More interesting were the over the shoulder sections. The scrolling would stop, and Robocop would turn and face down an alley, with a targeting reticle that the player could move. Baddies ran across the alley, tossing grenades, shooting bullets, and what have you. A nice change of pace, for sure.
A similar mechanic was on the bonus levels, where the perpesctive change to one like Pole Position. Robocop raced along the road, in pursuit of enemy trucks and helicopters. These levels were brief, but very fun, and really make Robocop 2 stand out from the crowd.
The final boss in Robocop 2 is notable as well, requiring players to "defeated" him several times, all in a row. Each time his health bar is depleted, he runs away, and comes back with new powers such as windmill arms, guided missiles, and tougher armor. Just as you begin to question whether you can defeat him before your credits run out, he falls for the final time. It's quite satisfying and you don't feel let down at all by the final fight, as was often the case with such games.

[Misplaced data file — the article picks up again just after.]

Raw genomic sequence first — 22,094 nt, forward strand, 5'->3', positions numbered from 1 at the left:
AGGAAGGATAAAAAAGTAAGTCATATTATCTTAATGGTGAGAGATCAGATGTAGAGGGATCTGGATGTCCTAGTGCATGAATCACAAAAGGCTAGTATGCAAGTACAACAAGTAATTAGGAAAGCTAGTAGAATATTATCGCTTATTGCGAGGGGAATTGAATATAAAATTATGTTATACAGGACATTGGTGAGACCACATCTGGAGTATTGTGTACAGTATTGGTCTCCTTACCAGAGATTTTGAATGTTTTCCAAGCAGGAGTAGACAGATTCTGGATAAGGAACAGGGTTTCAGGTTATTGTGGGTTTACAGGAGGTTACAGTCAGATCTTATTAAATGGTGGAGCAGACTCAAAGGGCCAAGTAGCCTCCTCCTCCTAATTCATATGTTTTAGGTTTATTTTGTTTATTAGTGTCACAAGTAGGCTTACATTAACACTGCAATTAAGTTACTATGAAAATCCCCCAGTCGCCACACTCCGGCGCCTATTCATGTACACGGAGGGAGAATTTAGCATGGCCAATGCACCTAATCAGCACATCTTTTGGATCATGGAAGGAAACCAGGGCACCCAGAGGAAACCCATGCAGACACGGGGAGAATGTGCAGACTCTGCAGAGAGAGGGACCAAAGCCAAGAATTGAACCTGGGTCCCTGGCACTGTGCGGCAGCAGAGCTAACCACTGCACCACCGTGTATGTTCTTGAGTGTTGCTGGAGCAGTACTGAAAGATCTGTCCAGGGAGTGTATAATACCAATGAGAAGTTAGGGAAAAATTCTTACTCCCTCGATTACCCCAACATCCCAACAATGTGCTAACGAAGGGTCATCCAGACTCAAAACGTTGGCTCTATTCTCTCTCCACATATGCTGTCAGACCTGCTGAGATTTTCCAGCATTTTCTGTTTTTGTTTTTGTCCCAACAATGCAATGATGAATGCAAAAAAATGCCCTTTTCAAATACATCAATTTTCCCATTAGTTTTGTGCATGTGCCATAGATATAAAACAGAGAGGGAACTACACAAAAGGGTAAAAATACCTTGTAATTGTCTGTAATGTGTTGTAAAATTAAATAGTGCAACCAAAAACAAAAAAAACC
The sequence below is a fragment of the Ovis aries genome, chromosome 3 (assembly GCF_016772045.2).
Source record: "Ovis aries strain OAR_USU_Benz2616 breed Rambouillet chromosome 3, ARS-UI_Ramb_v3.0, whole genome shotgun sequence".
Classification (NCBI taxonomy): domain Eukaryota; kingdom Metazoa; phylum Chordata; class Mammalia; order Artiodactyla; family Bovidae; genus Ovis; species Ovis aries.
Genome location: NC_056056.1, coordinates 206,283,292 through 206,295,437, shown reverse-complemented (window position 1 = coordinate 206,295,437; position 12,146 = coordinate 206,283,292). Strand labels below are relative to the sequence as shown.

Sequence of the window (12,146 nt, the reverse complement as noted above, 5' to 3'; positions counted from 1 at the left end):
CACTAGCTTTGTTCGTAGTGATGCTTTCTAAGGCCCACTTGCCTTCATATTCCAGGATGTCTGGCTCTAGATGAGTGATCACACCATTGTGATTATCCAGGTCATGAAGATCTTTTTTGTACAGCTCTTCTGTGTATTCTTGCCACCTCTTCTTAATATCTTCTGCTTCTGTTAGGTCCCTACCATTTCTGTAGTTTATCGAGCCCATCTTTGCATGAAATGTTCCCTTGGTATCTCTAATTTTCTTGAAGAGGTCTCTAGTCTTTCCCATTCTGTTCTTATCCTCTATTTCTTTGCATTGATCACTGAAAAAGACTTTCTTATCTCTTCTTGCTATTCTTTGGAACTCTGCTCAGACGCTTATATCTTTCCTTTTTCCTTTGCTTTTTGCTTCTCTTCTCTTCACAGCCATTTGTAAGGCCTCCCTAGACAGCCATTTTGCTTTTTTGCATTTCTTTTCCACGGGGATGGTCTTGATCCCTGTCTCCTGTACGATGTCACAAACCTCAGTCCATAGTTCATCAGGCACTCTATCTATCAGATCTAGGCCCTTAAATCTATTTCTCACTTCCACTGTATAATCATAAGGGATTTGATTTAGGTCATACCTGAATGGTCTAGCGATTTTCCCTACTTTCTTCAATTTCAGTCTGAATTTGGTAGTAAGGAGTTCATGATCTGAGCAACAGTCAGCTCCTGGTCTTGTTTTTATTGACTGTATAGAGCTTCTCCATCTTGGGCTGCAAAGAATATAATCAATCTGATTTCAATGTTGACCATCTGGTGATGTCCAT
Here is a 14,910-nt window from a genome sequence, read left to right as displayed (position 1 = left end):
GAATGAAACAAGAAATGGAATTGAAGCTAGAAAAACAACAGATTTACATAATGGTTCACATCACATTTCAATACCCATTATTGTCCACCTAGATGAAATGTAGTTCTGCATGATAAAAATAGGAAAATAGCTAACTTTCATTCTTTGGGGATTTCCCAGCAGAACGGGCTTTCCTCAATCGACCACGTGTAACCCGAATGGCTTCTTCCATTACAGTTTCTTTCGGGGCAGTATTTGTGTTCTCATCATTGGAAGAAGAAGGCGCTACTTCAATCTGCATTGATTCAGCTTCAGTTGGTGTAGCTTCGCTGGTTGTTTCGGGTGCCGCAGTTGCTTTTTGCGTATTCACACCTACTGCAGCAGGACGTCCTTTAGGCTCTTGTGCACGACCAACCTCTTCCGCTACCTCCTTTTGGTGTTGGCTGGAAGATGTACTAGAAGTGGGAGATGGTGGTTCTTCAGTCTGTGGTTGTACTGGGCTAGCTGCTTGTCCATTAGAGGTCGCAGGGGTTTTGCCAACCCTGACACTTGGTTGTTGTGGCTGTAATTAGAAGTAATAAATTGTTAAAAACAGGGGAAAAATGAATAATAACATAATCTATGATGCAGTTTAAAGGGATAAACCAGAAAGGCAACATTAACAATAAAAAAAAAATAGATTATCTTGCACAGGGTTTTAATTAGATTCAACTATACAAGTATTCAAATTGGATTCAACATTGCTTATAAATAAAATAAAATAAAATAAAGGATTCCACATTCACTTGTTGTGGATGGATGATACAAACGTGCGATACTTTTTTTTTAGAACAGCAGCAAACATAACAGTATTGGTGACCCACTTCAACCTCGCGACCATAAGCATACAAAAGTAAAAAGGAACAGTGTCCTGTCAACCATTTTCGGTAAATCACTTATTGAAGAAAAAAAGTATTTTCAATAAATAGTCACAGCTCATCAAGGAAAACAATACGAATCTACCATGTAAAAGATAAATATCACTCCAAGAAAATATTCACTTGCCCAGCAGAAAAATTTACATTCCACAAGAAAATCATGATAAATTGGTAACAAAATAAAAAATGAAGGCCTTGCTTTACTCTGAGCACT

Robocop 2 holds up fairly well today. Anytime I play it with my kids, they enjoy it, but there is one thing about playing the game that I dislike. As soon as we get done, my youngest always asks to watch the movies. I usually put him off, or try to change the subject as quickly as possible. The first two Robocop movies aren't appropriate for him at all, and it would be bad parenting for me to let him see them at such an age. The third, while rated PG-13, is so terribly awful that I've never actually made through the entire thing. I'll play Robocop 2 with my kids any day, but I draw the line at suffering through Robocop 3 with them!